Hello, this is Ruba again from Gaza. It's really difficult to describe how I feel today or how I feel at all. It's something beyond frustration, depression, or anxiety. We actually don't feel that we are alive anymore. We are just machines trying to pass the days.
On the morning of the 10th of October, I was preparing my kids for school, preparing lunch bags, combing my daughter's hair. And I remember it was 6:30 a.m. when suddenly there was a huge bombing just next to our home. My three kids were really frightened, horrified, and I myself felt the same. We prepared our important documents and left our home for a place we thought would be safer. And we waited.
At 10 a.m., my husband, who is a vascular surgeon, had to leave us because they needed him in Nasser Hospital. After that, the situation unfolded in a very horrifying way. For the whole day, there was huge bombing everywhere. We didn’t know where the rockets were coming or going.
We never imagined that this war would be different.
We hoped that it would take one or two days, three weeks maximum. Even when we had to evacuate our home in Beit Hanoun on the first day—because we received messages and calls from the Israeli army telling us to evacuate our homes—we didn't carry much. We forgot a lot of things and we didn't have a chance to go back to bring anything at all. I, myself, didn't take [many] clothes for me and my husband. My kids had only the necessary things, and then I had to buy everything else. I even forgot my ATM machine card, and I had to wait 50 days before we could go to the bank to bring one.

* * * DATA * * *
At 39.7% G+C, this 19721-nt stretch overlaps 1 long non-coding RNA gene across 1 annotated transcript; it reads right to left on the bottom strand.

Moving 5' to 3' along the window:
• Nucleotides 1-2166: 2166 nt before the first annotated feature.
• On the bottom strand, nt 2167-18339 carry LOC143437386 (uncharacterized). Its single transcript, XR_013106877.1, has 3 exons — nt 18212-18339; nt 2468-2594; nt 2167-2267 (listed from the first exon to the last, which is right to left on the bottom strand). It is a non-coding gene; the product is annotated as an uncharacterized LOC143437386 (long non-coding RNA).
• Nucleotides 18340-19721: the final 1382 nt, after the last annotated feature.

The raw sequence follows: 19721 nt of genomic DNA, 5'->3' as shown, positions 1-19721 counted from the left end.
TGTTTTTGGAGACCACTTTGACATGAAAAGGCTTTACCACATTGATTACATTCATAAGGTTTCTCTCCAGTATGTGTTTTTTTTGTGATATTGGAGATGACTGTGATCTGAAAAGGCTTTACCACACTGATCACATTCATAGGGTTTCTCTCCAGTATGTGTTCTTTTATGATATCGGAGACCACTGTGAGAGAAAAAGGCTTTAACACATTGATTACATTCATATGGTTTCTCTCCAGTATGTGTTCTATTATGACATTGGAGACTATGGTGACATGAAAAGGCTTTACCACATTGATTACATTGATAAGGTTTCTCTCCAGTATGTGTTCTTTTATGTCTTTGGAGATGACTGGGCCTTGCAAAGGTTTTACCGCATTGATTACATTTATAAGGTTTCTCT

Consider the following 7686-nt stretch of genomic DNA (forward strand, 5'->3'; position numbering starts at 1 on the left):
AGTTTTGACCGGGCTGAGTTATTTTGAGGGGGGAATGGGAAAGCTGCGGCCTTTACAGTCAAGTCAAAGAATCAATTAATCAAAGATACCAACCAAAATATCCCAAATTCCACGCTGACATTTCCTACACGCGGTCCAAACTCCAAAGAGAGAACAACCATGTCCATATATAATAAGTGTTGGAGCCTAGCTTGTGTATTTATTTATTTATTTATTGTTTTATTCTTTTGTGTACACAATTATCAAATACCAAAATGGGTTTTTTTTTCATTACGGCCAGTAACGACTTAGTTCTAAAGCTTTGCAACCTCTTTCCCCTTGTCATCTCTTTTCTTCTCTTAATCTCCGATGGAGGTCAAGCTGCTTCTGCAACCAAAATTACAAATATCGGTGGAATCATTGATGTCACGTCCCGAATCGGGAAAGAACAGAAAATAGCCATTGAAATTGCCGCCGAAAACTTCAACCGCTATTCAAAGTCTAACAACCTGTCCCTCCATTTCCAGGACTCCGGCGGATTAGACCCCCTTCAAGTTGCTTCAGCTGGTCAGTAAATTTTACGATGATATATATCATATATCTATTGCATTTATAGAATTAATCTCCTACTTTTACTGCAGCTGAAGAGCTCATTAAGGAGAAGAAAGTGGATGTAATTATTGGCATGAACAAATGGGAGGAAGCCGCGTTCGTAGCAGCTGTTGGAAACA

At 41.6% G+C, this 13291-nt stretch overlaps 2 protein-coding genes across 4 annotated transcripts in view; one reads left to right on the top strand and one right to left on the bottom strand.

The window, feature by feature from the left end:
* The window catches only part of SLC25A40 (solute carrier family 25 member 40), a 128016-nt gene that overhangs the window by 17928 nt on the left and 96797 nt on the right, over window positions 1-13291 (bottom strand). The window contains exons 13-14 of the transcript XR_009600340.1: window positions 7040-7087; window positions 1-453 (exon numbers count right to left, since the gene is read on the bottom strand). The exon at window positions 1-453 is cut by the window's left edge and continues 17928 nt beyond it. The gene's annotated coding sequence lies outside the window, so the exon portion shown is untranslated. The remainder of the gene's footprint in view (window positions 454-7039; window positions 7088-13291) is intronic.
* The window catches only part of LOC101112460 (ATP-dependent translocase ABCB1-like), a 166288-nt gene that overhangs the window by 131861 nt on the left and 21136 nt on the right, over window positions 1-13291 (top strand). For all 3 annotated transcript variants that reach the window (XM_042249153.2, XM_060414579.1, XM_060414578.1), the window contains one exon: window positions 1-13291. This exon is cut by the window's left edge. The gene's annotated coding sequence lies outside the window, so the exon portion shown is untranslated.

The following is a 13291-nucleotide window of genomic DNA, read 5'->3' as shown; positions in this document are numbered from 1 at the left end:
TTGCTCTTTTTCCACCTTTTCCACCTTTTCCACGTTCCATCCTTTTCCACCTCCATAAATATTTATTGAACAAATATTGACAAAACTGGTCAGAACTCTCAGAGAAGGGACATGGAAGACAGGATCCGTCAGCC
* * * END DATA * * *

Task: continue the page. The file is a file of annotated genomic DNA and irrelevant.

I still think that the ones who were lost in the [first] few days were very lucky. Nobody imagined that this war would continue through its fourth month. And nobody cares about Palestinians. Nobody cares about our children. Nobody cares about our pain. And we are really frustrated.
I cannot describe how I feel or how my kids feel every day. And as the news gets harder and harder, it's becoming more difficult for everyone to cope. My son was asking me a few days ago, ‘Mom, can we leave Gaza now? I really just want to live.’ Imagine a seven-year-old kid telling you that he just needs to be alive. He was telling me, ‘Mommy, I'm afraid that the siege will come near us, that we will not be able to get food or water. I am afraid that I will die from hunger, or [that] I would see you dying in between my hands because somebody shot you or a quadcopter shot you. And we couldn't save you, mom.’
During the last two weeks, it has been difficult to get any type of [phone or internet] connection, which makes it a struggle for the Red Crescent or Red Cross to even know about the location of airstrikes and to get the wounded to the only working hospital in the city that I am located in.
Currently, I am in Deir al-Balah, where the only [partially] operating hospital is Al-Aqsa. We lack kits, we lack equipment, and access to the hospital is really difficult.
One week ago, tanks were just near that hospital. You can imagine a hospital with 7,000 people who fled their homes and reside there. And now they had to evacuate again.
*Last name withheld to protect privacy